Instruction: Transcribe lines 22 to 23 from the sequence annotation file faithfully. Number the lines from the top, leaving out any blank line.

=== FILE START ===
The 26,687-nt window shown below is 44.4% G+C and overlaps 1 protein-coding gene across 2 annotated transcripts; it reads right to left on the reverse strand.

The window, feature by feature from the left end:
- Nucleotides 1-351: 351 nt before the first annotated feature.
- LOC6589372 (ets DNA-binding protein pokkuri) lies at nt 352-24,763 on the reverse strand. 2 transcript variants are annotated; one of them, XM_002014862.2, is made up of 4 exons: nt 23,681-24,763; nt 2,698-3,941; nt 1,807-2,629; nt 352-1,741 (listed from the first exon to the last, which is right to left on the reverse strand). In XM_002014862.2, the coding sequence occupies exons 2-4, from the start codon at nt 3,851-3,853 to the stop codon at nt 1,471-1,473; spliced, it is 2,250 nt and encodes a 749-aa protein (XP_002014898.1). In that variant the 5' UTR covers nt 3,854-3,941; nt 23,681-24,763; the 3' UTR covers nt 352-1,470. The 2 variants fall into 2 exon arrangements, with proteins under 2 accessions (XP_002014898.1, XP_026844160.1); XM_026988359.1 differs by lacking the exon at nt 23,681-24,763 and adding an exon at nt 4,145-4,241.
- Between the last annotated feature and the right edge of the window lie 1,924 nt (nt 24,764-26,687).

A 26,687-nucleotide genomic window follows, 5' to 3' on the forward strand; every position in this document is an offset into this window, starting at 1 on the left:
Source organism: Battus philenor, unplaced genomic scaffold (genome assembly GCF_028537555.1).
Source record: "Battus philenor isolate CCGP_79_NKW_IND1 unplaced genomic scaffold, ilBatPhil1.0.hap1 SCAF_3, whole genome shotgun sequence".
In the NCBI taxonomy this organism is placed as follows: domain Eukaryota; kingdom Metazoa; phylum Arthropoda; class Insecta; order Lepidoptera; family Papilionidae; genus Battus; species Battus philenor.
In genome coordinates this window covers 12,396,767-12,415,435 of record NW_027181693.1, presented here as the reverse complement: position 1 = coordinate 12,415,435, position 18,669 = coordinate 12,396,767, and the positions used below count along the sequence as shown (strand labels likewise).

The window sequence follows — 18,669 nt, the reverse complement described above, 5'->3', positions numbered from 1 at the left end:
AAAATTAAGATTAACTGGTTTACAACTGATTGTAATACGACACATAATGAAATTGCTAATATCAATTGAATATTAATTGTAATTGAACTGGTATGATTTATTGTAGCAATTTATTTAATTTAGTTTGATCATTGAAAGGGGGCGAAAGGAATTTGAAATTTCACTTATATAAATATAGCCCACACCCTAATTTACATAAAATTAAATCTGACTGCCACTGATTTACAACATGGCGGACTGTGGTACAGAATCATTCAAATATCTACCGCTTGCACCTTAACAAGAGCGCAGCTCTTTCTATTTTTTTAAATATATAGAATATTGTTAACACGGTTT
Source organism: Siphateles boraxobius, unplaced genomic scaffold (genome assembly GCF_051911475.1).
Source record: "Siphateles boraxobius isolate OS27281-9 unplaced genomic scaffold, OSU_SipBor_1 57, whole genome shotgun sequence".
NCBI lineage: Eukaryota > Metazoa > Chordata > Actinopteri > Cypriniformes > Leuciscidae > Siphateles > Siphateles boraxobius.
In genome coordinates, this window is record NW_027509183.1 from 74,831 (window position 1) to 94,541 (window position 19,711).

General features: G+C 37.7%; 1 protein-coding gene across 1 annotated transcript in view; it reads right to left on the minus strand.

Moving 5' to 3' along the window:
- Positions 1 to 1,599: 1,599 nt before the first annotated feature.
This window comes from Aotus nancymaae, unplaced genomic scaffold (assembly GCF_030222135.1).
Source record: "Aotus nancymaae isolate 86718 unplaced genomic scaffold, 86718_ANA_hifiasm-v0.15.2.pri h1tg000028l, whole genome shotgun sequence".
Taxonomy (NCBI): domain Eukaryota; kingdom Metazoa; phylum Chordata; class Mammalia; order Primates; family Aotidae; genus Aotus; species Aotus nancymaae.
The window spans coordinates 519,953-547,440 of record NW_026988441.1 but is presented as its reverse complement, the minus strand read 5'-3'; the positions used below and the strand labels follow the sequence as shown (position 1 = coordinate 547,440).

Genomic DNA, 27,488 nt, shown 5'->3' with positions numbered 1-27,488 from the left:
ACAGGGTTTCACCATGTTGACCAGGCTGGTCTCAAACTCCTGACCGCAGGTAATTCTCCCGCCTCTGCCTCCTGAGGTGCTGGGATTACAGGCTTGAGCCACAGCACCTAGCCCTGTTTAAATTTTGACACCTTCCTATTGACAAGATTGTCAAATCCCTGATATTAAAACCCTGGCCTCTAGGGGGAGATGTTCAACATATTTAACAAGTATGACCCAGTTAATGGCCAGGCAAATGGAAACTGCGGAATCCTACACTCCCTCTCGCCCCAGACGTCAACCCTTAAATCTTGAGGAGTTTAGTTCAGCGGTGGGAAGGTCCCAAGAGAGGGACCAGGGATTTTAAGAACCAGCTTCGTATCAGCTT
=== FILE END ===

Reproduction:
Taxonomy (NCBI): domain Eukaryota; kingdom Metazoa; phylum Chordata; class Mammalia; order Primates; family Aotidae; genus Aotus; species Aotus nancymaae.
The window spans coordinates 519,953-547,440 of record NW_026988441.1 but is presented as its reverse complement, the minus strand read 5'-3'; the positions used below and the strand labels follow the sequence as shown (position 1 = coordinate 547,440).